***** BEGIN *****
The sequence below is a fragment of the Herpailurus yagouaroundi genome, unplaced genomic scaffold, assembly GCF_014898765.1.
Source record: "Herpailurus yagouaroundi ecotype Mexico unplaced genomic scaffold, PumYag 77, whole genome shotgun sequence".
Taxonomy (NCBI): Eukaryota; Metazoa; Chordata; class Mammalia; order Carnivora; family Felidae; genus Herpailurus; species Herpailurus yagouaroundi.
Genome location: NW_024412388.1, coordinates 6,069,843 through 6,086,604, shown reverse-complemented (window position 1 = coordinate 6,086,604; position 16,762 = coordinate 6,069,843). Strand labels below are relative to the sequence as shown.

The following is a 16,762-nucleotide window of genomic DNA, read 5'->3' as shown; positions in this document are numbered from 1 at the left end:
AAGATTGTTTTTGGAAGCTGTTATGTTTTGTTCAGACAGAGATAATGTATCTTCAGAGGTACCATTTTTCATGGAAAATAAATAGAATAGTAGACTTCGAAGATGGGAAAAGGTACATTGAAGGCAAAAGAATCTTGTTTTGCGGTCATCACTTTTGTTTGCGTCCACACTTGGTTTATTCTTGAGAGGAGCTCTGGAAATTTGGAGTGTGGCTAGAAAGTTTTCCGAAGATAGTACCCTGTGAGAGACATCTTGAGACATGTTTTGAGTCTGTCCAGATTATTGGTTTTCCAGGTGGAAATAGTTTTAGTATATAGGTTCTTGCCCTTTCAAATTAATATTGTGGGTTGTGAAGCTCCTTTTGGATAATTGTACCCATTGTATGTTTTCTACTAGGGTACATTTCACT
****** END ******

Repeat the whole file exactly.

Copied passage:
The sequence below is a fragment of the Herpailurus yagouaroundi genome, unplaced genomic scaffold, assembly GCF_014898765.1.
Source record: "Herpailurus yagouaroundi ecotype Mexico unplaced genomic scaffold, PumYag 77, whole genome shotgun sequence".
Taxonomy (NCBI): Eukaryota; Metazoa; Chordata; class Mammalia; order Carnivora; family Felidae; genus Herpailurus; species Herpailurus yagouaroundi.
Genome location: NW_024412388.1, coordinates 6,069,843 through 6,086,604, shown reverse-complemented (window position 1 = coordinate 6,086,604; position 16,762 = coordinate 6,069,843). Strand labels below are relative to the sequence as shown.

The following is a 16,762-nucleotide window of genomic DNA, read 5'->3' as shown; positions in this document are numbered from 1 at the left end:
AAGATTGTTTTTGGAAGCTGTTATGTTTTGTTCAGACAGAGATAATGTATCTTCAGAGGTACCATTTTTCATGGAAAATAAATAGAATAGTAGACTTCGAAGATGGGAAAAGGTACATTGAAGGCAAAAGAATCTTGTTTTGCGGTCATCACTTTTGTTTGCGTCCACACTTGGTTTATTCTTGAGAGGAGCTCTGGAAATTTGGAGTGTGGCTAGAAAGTTTTCCGAAGATAGTACCCTGTGAGAGACATCTTGAGACATGTTTTGAGTCTGTCCAGATTATTGGTTTTCCAGGTGGAAATAGTTTTAGTATATAGGTTCTTGCCCTTTCAAATTAATATTGTGGGTTGTGAAGCTCCTTTTGGATAATTGTACCCATTGTATGTTTTCTACTAGGGTACATTTCACT